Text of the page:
Hi, hope someone can help me with this as I have tried to fix this
issue several times.
My tenants bathroom ceiling keeps collapsing next to the shower head.
I fixed this several times and even have a fan/vent installed. They
take 20 showers a day for 20 min each time. I know the steam from the
shower head is probably decaying the ceiling. I'm pretty sure its not
a lead from the upstairs. It looks like it starts to flake from the
outside where the ceiling is exposed to the hot steam.
Aside from telling my tenants not to shower, which I cant do, what can
I do to fix the problem for good.
Please not I used regular BEHR ceiling paint and I was wondering if
there is a special paint for the bathroom that will not let moisture
in to the sheetrock. FYI it looks like did just used regular cheap
sheet rock when they built the house.
Is there a paint I can buy to stop this? Can I install some kind of
plastic shield on the ceiling ? any suggestions ?
Assuming that you have no leaks, I would be tempted to replace the
ceiling above the shower with cement backer board (Durarock) and
tiling the ceiling and walls surrounding the shower. Or have a
cultured marble surround made. For the ceiling's and walls outside the
shower use a paint that is mildew resistant. Put in an over-sized vent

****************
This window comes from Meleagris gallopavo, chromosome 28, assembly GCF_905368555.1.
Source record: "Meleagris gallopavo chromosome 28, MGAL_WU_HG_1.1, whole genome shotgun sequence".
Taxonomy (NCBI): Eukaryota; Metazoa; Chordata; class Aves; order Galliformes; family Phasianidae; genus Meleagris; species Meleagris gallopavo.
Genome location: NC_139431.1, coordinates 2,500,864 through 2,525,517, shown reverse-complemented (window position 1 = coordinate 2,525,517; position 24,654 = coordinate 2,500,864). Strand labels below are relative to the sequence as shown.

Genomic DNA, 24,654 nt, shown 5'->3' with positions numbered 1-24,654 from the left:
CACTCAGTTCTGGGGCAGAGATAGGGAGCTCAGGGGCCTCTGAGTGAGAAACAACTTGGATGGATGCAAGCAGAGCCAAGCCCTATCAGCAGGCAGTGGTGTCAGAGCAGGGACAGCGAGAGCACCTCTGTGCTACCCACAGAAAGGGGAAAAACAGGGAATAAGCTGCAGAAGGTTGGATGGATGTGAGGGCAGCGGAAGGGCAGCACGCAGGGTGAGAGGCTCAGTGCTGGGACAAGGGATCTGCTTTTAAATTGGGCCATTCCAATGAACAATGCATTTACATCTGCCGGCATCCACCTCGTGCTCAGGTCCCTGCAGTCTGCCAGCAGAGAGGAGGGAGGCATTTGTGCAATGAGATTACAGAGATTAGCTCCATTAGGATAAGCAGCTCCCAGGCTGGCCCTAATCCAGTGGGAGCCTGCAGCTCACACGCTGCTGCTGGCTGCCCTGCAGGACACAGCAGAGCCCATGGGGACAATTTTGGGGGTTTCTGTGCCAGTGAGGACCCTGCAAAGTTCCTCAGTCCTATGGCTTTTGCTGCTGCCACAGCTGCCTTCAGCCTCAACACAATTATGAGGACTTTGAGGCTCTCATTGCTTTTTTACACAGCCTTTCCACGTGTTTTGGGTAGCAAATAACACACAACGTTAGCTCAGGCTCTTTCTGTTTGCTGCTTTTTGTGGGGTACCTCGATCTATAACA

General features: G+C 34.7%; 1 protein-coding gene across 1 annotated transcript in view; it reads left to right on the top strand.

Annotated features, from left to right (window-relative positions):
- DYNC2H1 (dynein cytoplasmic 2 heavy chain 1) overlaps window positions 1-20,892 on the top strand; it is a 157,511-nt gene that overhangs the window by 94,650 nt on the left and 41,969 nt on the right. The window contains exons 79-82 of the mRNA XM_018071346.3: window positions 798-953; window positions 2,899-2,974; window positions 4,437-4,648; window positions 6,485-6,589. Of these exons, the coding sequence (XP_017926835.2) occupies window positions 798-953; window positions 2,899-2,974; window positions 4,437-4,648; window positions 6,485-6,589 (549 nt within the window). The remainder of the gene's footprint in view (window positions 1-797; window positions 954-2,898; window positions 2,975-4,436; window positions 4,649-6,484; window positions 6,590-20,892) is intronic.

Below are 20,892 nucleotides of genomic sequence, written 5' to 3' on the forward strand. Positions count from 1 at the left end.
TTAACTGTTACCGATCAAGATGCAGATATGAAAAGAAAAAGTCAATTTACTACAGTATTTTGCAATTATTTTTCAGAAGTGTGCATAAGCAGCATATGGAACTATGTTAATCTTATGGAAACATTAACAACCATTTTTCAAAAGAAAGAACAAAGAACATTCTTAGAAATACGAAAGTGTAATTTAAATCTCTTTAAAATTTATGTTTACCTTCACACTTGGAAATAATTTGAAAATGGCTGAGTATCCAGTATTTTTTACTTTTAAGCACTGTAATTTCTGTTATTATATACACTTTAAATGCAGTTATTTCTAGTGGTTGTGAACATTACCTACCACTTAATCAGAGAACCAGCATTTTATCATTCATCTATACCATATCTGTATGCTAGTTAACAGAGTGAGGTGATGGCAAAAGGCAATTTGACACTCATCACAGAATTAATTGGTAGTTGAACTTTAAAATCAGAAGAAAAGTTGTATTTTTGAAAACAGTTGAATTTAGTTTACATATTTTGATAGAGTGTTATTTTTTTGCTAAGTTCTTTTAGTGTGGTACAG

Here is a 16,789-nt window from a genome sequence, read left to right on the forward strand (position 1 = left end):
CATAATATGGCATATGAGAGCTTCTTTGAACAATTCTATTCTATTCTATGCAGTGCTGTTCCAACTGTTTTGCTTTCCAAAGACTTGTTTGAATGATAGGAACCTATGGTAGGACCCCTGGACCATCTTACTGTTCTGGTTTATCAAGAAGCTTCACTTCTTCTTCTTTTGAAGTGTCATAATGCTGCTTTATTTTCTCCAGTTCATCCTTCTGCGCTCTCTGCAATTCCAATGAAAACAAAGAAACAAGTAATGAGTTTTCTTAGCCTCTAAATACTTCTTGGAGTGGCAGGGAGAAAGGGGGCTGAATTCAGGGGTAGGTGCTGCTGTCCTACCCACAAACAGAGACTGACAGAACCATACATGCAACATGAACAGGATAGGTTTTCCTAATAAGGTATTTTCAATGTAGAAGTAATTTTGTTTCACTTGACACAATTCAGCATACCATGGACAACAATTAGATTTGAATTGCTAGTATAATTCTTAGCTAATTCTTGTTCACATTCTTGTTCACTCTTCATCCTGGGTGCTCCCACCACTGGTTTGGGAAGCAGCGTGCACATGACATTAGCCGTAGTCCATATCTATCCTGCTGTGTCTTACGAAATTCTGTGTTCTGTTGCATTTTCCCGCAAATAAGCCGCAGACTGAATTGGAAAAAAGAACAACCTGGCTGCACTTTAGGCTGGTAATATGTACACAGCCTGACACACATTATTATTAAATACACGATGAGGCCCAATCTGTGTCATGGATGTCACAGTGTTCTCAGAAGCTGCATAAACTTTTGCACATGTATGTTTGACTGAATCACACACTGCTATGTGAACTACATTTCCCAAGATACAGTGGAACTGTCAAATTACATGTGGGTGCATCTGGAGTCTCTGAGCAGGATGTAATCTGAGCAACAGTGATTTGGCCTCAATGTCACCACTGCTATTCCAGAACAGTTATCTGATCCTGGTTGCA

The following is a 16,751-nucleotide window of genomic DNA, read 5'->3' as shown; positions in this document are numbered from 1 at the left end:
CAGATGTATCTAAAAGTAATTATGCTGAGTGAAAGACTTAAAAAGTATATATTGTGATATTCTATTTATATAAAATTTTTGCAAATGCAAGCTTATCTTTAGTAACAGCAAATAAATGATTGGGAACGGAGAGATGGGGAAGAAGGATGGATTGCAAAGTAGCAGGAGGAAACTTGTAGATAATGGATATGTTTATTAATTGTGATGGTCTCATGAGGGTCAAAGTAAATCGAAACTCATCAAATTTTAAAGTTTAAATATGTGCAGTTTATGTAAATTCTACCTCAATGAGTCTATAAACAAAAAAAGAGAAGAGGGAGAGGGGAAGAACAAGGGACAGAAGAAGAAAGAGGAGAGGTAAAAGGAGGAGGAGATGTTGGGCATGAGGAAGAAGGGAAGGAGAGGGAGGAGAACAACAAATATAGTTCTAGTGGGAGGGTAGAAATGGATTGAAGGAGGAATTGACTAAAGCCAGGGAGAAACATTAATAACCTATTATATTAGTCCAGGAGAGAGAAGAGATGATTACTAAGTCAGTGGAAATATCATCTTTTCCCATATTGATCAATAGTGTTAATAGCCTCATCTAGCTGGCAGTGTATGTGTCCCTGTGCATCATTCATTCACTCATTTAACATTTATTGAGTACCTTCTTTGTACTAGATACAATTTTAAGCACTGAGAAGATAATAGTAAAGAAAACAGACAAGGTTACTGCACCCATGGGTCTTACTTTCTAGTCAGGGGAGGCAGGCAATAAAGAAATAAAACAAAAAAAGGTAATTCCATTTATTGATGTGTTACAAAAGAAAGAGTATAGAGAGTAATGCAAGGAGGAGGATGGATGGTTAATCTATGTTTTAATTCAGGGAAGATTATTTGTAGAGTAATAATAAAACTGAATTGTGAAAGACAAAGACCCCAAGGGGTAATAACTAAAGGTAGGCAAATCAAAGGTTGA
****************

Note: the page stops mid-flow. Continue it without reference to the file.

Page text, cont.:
fan that vents to the outside. Wire it such that it turns on whenever
the light is on so the tenants have no choice but to use it. You will
probably need to cut the door such that you have a gap on the bottom
that will allow makeup air to enter for the fan. Otherwise a fan will
be useless. Otherwise, they might not use so they can create a steam
Steamy water and condensate from showers is hard on any surface. It's a
project of several hours, but you may consider removing entire section of
ceiling above shower/tub and replacing with greenboard, a product designed
for water issues. Then go to a reputable paint store and ask for paint
which will deal with high humidity. I would suspect you are looking at a
quality primer in addition to a gloss enamel.
Regular drywall, primer and latex paint is a formula for failure.
I like the idea of using cement backerboard for the ceiling, but if
you don't want to go with tile, you could glue FRP (fiberglass
reinforced plastic) to it. It looks a little "industrial", but it is
very water resistant. Home Depot carries it, at least where I am, for
around $22 / sf.
Some very good suggestions have been posted, so let me add one more:
consider some behavior modification. No landlord should have to put up
with tenants that wallow in hedonistic showering. They need a reality
shock, so put them on the smallest water heater you can find, set it
to an energy saving 130 dgrees and when the whining about running out
of hot water happens, piously explain that you are doing your bit for
global warming, blah, blah, blah. Mention the mold that might form if
such sweltering conditions continued, and how concerned you are for
their health and welfare. It's a win-win situation, isn't it? Good
I suspect paint is not the issue and that there is a slow leak behind
the sheetrock. Open a small hole and use a lighted flexible
inspection instrument. Use a cement board around a tub/shower
enclosure. When that is repaired any cheap paint should hold up for
thousands of steamy showers. There is a paint formulated for
bath/kitchen (I have used Sears Bath/kitchen paint and it still looks
great after 15 years.)
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